Loss of STK11/LKB1 Drives Progression to Leukemia in Myeloproliferative Neoplasms

Results from a CRISPR/Cas9 screening study suggest that loss of STK11 promotes progression to leukemia in patients with myeloproliferative neoplasms (MPNs), according to findings presented during the plenary session at the 2020 ASH Annual Meeting. The gene could serve as a potential candidate tumor suppressor gene in patients with post-MPN acute myeloid leukemia (AML), the authors, led by Christian Marinaccio, MSc, from Northwestern University’s Feinberg School of Medicine, in Chicago, Illinois, noted.

Although previous studies have implicated loss of TP53 or JARID2 in MPN progression, by and large the genetic events that lead to conversion to blast phase remain unknown, Mr. Marinaccio explained in his presentation. To better understand determinants of progression, he and researchers performed a focused CRISPR/Cas9 screen to identify genes whose loss promotes disease progression.

In the screen, murine JAK2 V617F bone marrow cells expressing Cas9 were transduced with two lentiviral CRISPR libraries with guide RNAs against 100 tumor suppressors, as well as 50 non-targeting controls. These cells were then used to perform colony formation assay to assess for serial replating and enhanced self-renewal of the JAK2 V617F cells.

Only one gene was targeted by all four guides: STK11. “This gene encodes LKB1, which regulates a number of key cellular pathways including energy utilization by activation of 5’ AMP-activated protein kinase (AMPK),” Mr. Marinaccio reported.

To confirm that loss of STK11 is the event that leads to increased clonogenicity, the investigators collected cells from induced STK11 knockout in murine cells. Consistent with the screening results, only JAK2 V617F cells with Cas9-STK11 single guide RNA showed serial replating.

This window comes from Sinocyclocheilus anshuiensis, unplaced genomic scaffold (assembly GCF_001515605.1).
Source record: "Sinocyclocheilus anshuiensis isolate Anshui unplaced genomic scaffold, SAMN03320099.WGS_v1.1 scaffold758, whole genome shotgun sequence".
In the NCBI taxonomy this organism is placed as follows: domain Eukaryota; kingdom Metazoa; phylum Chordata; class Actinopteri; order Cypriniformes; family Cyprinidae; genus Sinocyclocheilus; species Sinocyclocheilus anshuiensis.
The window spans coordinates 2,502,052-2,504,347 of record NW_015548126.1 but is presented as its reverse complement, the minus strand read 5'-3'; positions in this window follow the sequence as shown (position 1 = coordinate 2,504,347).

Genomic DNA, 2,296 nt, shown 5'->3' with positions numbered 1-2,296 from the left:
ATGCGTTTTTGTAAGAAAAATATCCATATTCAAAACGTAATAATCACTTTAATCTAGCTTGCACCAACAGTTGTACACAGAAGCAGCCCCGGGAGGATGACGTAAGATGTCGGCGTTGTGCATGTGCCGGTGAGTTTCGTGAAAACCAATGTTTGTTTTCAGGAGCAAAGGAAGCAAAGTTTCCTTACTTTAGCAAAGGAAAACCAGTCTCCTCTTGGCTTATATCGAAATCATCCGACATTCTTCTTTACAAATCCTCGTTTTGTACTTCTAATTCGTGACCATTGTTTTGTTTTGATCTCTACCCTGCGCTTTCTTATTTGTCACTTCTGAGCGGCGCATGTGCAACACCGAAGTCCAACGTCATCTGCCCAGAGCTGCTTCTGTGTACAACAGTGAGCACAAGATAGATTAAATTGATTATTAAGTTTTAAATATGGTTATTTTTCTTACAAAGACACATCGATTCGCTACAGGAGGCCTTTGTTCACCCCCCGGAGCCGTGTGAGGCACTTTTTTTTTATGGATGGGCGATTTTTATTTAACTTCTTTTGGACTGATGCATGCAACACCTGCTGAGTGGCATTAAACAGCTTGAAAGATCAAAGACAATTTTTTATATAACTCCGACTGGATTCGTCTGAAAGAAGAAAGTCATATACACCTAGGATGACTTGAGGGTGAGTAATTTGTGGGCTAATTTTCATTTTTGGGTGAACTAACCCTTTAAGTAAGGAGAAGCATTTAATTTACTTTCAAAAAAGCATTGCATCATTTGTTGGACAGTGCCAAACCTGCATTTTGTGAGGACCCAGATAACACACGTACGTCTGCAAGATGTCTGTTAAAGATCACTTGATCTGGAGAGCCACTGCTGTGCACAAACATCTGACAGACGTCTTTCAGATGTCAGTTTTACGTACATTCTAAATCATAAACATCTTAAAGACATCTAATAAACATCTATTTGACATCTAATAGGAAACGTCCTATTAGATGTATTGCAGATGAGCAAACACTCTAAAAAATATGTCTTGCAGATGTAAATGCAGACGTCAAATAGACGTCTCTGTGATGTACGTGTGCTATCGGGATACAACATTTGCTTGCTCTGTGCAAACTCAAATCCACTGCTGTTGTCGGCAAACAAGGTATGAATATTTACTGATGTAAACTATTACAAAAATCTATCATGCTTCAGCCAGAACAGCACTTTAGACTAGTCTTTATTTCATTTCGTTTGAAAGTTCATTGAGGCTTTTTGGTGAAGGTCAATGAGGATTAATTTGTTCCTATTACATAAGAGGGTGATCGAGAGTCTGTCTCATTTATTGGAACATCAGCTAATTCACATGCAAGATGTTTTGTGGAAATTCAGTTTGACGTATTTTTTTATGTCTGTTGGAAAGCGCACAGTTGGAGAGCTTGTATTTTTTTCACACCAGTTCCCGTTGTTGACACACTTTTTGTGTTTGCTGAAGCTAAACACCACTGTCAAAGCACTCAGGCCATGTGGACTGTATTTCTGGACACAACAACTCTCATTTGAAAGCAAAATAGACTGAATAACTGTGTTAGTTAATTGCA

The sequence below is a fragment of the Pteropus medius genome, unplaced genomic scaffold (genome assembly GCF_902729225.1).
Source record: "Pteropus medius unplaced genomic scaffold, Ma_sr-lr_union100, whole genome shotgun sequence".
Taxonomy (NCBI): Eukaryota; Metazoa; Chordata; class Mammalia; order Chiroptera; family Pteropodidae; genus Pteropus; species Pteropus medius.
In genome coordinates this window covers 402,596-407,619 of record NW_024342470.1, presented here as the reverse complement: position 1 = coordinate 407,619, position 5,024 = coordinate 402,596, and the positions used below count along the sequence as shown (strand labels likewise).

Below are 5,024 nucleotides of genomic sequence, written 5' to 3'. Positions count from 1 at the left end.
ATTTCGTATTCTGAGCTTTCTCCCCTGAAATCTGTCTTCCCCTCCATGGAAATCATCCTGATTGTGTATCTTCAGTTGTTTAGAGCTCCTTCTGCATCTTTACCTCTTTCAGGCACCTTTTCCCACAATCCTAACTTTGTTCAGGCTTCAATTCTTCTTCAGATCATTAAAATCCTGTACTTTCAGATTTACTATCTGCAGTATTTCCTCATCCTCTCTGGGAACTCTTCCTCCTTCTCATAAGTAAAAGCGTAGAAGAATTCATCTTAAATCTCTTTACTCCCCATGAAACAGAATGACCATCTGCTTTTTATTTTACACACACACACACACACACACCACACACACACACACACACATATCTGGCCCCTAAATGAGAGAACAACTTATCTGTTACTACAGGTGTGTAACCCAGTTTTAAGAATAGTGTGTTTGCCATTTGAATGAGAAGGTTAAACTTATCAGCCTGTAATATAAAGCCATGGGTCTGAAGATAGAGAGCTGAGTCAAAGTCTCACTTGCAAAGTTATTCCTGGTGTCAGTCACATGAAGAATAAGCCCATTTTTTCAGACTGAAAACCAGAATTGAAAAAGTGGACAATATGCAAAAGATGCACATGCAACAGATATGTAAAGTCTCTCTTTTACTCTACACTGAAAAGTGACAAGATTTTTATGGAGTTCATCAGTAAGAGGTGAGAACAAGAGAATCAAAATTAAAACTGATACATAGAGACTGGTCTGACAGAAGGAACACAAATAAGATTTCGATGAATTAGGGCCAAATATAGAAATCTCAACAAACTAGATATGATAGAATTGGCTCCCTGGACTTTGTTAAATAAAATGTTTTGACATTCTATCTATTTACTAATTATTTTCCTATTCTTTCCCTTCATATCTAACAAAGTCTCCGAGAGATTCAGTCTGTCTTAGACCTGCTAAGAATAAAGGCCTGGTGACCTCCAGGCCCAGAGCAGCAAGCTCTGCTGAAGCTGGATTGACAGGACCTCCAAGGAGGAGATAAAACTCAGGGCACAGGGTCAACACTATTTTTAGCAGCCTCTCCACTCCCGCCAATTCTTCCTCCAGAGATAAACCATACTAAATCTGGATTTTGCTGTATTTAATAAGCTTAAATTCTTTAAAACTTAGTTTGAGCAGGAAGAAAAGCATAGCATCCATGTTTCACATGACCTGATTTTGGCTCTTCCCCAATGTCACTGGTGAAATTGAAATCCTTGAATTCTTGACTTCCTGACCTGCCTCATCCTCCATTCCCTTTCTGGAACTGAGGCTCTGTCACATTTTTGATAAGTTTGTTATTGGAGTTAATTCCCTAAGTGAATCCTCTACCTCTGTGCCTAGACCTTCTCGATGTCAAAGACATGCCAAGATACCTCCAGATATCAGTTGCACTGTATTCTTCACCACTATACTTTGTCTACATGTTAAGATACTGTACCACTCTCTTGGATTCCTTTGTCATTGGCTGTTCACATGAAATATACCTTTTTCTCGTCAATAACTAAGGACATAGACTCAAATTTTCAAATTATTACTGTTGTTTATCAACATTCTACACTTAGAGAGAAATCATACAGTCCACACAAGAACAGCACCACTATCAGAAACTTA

They also found that activation of JAK/STAT signaling can overcome the requirement for STK11/LKB1 in normal hematopoiesis, suggesting that STK11 loss is a strong driver of malignant transformation in combination with enhanced JAK-STAT signaling.

“We then were interested to assess the mechanism by which loss of STK11 cooperates with enhanced JAK/STAT signaling to promote leukemia, so we performed RNA sequencing on control wild-type and MPL-expressing cells,” Mr. Marinaccio said. This revealed enrichment of a number of pathways related to hypoxia, oxidative phosphorylation, and mitochondrial translation in cells lacking LKB1.

Next, the researchers induced deletion of STK11 in mice that were transplanted with hematopoietic cells that expressed MPL W515L after development of the MPN phenotype to determine whether reduced LKB1 expression was associated with leukemic progression. Both loss of STK11 and LKB1 expression were associated with enhanced bone marrow fibrosis and osteosclerosis.

Then, to determine how loss of STK11 affected human cells, the investigators used CRISPR gene editing to remove STK11 in CD34-positive cells, then transplanted 50,000 cells into mice. Three months after editing, researchers observed increases in circulating human CD45-positive cells in peripheral blood and total human bone marrow cells.

“Consistent with the hypothesis that loss of STK11 facilitates leukemia, we found that its expression was decreased by more than 50% in five of seven paired post-MPN AML patient samples, with two having STK11 levels below 20%,” the authors noted. “We further validated downregulation of LKB1 by immunohistochemistry on paired chronic- and blast-phase MPN specimens and observed little staining in the blast phase specimens.”

Together, these results suggest that JAK-STAT activation overcomes the requirement of STK11/LKB1 in hematopoiesis, allowing for continued growth of STK11-null hematopoietic stem and progenitor cells driven by H1F1-alpha stabilization, Mr. Marinaccio concluded. The finding that pseudohypoxia is present in MPN blast phase cells also could provide avenues of treatment by targeting hypoxia-inducible proteins, he added.

The study authors report no relevant conflicts of interest.

Reference

Marinaccio C, Suraneni PK, Celik H, et al. Loss of LKB1/STK11 facilitates leukemic progression of the myeloproliferative neoplasms. Abstract #1. Presented at the 2020 American Society of Hematology Annual Meeting, December 6, 2020.